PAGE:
Ode to Clingman’s Dome

The Smokies are a very old mountain range on a geologic timescale. They’ve been around for a hundred million years and more. When they first formed long before the existence of humans, they towered as tall and raw as other mountain ranges like the Rockies in the western US. Although they seem timeless and permanent today, a lot can happen on geologic timescales and, over the eons, the mountains eroded with the distribution of the resulting sediments all across the southeast portion of the US. Over such long periods of time, the forces of wind and water win out over the permanence of rock.

Today, the character of the Smokies is literally shaped by forces of erosion and time. These mountains look old. They feel old. Compared to the sharp, craggy peaks of other popular mountain ranges, you can tell that the rounded, dome-like peaks of the Smokies have been around for a very long time.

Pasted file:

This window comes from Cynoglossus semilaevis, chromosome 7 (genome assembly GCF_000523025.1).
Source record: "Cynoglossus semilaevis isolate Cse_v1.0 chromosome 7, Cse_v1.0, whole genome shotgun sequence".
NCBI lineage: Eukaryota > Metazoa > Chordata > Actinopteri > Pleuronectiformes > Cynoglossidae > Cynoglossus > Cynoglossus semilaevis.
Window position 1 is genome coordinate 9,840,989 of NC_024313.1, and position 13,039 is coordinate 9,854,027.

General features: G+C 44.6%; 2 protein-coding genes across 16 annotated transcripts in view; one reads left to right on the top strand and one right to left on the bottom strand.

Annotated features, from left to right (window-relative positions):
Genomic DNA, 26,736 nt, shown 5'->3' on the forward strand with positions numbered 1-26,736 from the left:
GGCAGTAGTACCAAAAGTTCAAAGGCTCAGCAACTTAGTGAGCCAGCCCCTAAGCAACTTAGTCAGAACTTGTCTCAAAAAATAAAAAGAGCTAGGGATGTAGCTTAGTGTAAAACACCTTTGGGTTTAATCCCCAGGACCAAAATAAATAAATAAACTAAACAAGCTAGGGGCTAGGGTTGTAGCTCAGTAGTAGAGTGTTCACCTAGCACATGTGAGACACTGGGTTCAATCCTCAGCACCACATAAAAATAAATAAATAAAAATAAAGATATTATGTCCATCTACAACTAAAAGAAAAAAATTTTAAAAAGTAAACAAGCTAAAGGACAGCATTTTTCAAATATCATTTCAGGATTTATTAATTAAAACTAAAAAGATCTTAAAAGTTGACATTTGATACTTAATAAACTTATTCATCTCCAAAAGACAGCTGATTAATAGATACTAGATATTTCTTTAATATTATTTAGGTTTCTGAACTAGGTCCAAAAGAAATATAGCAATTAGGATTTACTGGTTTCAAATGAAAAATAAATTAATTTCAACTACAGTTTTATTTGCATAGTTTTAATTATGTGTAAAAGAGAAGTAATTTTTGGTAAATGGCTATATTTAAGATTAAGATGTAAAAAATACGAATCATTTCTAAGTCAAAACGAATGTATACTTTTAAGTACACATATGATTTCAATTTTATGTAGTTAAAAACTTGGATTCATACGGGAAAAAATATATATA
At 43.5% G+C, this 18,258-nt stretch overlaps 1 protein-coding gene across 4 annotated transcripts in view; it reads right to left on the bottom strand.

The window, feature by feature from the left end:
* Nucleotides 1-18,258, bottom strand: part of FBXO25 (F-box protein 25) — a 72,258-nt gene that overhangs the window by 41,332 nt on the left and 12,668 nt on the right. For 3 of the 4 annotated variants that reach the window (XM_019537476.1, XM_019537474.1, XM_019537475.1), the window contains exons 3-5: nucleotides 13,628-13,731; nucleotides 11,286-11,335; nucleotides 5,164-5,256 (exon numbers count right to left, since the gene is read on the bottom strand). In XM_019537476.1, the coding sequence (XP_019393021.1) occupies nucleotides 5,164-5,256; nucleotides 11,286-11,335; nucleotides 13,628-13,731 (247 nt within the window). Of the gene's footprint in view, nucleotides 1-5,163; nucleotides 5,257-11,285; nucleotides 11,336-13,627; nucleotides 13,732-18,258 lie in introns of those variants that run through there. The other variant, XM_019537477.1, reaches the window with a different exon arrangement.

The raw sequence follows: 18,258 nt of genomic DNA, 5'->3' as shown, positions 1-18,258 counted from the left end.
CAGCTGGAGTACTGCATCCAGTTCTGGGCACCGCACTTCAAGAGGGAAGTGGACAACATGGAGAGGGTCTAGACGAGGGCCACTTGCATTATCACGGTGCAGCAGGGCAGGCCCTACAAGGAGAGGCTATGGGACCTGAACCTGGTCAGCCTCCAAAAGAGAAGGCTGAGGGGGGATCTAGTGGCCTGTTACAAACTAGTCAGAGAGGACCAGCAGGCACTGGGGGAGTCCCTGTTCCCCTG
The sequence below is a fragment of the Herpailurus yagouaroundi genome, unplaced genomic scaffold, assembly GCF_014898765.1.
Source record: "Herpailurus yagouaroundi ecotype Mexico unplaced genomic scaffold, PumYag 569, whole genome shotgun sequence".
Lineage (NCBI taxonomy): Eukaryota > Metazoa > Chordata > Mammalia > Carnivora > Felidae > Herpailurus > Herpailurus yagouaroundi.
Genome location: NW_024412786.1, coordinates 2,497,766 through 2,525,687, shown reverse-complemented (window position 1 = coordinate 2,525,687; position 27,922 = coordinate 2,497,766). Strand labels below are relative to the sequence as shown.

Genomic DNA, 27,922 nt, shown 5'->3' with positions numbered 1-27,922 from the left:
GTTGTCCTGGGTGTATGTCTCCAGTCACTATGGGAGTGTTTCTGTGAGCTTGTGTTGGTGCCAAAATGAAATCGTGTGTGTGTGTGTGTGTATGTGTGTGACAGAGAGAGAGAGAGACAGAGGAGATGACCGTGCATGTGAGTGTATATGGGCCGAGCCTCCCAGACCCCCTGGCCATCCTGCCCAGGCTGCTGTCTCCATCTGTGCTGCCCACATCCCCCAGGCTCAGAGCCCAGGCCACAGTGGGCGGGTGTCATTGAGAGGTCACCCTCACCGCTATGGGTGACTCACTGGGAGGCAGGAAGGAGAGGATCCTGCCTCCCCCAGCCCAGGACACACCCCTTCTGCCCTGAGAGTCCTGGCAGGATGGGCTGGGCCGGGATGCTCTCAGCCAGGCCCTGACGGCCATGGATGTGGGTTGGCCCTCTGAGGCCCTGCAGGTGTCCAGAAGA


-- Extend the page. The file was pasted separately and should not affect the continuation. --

At a touch over 6600 feet in elevation, Clingman’s Dome is the highest point in the Smokies. I don’t know who Clingman was or why this place bears the name. However, being part of the most visited national park in the US (the Smokies receive more visitors each year than Yosemite and Yellowstone combined!), Clingman’s Dome is heavily trafficked. Notwithstanding the challenges associated with all the people, a visit to Clingman’s can be akin to visual sorcery.

My favorite Clingman’s experience is to drive there for sunset, then sleep in my 4Runner and catch sunrise the next morning. That gives me a two for one chance to catch a glimpse of the magic that can happen there. On the other hand, over the years, I can’t tell you how many times I’ve thought “I should go to Clingman’s for a shoot,” and then bail because of the effort. How sad. Nothing is more depressing than opportunity lost. Shame on me!

This spring, thanks to the recent comet and the ongoing impact of the pandemic, I’ve been to Clingman’s more times than I have in many years. I’m never sorry about a trip to Clingman’s. Here is a collection of images from this spring to illustrate why. Enjoy!

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